The future of urban living is an increasingly critical issue given population trends which show more and more people becoming urban dwellers. Cities and their inhabitants are becoming one of the most influential factors shaping the future of the planet. On the current trajectory, by 2050 the urban population is estimated to be 6.3 billion (66% of the world’s projected population). Currently 54% of the global population already live in cities. With a further three million people per week moving to urban centres, the future of urban living is an issue we need to explore in depth and prepare for creatively and pragmatically.
The trend towards urbanisation is the result of a number of factors. However, deeper analysis is required to determine the causality and direct correlation between urbanisation drivers and population projections. These drivers differ due to the unique geographic and cultural nuances across the globe, including levels of development and economic maturity. However, the global trend towards urbanisation is not disputed.
Managed correctly, urbanisation and city living could have many benefits. A balanced approach comprising economic, social and ecological perspectives is needed to adapt and transform cities if the necessary infrastructures are to be developed to meet the needs of city inhabitants. It is pertinent and timely to examine thoroughly how the future of urban living will impact on the global population and planet.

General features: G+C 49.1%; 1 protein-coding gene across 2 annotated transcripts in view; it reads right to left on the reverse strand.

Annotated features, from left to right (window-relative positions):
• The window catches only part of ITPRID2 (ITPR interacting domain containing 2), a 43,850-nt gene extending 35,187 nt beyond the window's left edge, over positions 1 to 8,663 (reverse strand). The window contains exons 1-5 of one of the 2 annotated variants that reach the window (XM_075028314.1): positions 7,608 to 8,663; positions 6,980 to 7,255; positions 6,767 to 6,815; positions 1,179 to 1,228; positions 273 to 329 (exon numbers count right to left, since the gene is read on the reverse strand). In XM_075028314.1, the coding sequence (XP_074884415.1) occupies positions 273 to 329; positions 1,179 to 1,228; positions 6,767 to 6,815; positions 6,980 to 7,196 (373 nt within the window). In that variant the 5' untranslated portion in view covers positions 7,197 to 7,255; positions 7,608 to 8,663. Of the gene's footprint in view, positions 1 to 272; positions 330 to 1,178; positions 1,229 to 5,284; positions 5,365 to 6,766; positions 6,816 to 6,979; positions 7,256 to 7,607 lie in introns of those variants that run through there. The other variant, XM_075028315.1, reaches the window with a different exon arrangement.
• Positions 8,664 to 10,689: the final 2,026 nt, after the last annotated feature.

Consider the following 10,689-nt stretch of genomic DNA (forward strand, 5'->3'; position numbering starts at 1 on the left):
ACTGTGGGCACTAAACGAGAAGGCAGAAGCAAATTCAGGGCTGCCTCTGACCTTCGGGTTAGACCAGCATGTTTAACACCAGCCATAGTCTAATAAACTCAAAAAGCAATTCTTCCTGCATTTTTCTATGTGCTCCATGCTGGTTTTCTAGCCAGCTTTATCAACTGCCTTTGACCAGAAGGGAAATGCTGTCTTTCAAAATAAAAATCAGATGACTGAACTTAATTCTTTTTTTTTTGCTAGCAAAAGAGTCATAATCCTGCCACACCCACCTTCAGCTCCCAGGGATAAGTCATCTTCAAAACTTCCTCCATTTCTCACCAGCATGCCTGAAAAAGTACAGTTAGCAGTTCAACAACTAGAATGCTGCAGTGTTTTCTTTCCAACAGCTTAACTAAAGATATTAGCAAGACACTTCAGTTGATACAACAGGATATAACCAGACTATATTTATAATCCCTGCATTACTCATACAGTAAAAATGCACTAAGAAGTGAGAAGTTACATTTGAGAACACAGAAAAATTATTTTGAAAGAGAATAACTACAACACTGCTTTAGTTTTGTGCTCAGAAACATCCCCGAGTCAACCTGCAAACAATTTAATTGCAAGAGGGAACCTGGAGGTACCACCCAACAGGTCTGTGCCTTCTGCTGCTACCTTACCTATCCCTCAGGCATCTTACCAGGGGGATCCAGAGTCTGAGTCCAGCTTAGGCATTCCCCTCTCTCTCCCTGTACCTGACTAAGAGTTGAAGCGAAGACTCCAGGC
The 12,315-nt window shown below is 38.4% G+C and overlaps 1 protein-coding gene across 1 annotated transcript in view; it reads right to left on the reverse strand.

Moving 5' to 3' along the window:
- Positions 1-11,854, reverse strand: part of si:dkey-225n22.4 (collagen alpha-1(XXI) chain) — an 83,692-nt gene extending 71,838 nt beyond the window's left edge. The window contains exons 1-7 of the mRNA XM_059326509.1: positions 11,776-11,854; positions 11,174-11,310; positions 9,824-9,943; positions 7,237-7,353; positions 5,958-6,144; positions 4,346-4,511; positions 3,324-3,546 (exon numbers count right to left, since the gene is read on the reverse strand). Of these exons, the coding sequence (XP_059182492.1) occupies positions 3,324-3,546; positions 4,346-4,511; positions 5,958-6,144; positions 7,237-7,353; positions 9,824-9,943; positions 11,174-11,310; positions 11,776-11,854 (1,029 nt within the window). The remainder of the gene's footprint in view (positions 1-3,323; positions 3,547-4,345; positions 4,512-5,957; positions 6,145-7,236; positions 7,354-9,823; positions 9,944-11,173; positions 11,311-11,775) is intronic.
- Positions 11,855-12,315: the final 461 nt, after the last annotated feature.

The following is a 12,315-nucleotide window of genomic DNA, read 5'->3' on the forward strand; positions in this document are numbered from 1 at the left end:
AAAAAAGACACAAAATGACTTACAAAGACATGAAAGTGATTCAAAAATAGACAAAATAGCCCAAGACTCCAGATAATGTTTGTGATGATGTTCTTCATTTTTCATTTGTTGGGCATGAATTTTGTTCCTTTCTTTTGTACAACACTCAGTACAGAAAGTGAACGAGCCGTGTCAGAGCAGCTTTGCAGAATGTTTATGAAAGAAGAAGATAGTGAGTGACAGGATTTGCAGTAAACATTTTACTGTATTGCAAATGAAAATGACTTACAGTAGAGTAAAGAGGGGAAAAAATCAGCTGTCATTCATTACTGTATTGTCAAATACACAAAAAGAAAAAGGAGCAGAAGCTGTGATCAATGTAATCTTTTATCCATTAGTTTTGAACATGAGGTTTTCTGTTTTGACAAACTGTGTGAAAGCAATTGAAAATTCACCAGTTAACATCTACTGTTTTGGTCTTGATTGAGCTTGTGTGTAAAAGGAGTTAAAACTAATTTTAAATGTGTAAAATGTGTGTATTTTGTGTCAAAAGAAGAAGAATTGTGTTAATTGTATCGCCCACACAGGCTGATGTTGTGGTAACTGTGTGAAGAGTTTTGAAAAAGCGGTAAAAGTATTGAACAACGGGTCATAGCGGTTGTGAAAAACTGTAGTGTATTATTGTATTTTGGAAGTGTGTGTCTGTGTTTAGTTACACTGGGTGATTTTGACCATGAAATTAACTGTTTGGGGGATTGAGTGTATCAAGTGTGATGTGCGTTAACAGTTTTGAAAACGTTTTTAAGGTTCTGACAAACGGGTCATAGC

Among the significant questions relevant to the future of urban living are:
- What are the implications of climate change for the urban environment? How might these challenges be met? Coastal cities face the threat of rising sea levels, all cities are faced with rapidly changing weather patterns. What steps need to be taken to address the impact of climate change?
- With the majority of the global population living in cities how will the practical needs of the individual be met with regards to housing, transportation and work? How will the urban environment be redesigned so that it is a ‘liveable’ space? What does this mean for urban planning and architecture?
- From a sociological perspective, how will a predominantly urban environment impact on social inclusion, cohesion and social order? What will be the impact on the rural environments and aging populations who have been left behind? How will urban living feed the soul?
- These are some of the crucial issues cities need to address in light of seemingly irreversible urbanisation.
If the future of cities cannot be one of unsustainable expansion, it should rather be one of tireless innovation. Innovative solutions need to be scalable, replicable and capable of being adapted in a variety of specific urban environments. Some solutions will only be possible due to new technologies while other solutions will apply technology to ideas that are as old as the city itself.
The consultation offered an opportunity to explore these topics.